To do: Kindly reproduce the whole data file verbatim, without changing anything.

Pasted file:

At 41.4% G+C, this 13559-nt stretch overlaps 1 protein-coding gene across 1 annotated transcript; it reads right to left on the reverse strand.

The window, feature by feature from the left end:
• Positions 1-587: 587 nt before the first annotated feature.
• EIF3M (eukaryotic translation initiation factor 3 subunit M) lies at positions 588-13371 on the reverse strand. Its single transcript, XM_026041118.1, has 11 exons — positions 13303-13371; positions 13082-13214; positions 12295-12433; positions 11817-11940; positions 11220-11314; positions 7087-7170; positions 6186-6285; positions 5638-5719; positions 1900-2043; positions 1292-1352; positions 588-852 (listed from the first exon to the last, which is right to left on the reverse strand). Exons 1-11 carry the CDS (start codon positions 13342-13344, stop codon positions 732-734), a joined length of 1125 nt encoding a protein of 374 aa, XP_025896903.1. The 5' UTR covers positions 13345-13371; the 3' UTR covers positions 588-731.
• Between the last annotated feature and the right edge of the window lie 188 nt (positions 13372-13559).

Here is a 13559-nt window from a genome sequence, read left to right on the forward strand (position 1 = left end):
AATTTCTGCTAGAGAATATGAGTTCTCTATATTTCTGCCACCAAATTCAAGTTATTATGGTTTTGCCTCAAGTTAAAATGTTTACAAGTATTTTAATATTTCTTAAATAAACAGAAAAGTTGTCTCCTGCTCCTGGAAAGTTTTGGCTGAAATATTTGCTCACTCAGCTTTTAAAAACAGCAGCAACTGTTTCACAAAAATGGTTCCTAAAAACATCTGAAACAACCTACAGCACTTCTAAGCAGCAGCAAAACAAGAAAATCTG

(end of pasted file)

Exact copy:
At 41.4% G+C, this 13559-nt stretch overlaps 1 protein-coding gene across 1 annotated transcript; it reads right to left on the reverse strand.

The window, feature by feature from the left end:
• Positions 1-587: 587 nt before the first annotated feature.
• EIF3M (eukaryotic translation initiation factor 3 subunit M) lies at positions 588-13371 on the reverse strand. Its single transcript, XM_026041118.1, has 11 exons — positions 13303-13371; positions 13082-13214; positions 12295-12433; positions 11817-11940; positions 11220-11314; positions 7087-7170; positions 6186-6285; positions 5638-5719; positions 1900-2043; positions 1292-1352; positions 588-852 (listed from the first exon to the last, which is right to left on the reverse strand). Exons 1-11 carry the CDS (start codon positions 13342-13344, stop codon positions 732-734), a joined length of 1125 nt encoding a protein of 374 aa, XP_025896903.1. The 5' UTR covers positions 13345-13371; the 3' UTR covers positions 588-731.
• Between the last annotated feature and the right edge of the window lie 188 nt (positions 13372-13559).

Here is a 13559-nt window from a genome sequence, read left to right on the forward strand (position 1 = left end):
AATTTCTGCTAGAGAATATGAGTTCTCTATATTTCTGCCACCAAATTCAAGTTATTATGGTTTTGCCTCAAGTTAAAATGTTTACAAGTATTTTAATATTTCTTAAATAAACAGAAAAGTTGTCTCCTGCTCCTGGAAAGTTTTGGCTGAAATATTTGCTCACTCAGCTTTTAAAAACAGCAGCAACTGTTTCACAAAAATGGTTCCTAAAAACATCTGAAACAACCTACAGCACTTCTAAGCAGCAGCAAAACAAGAAAATCTG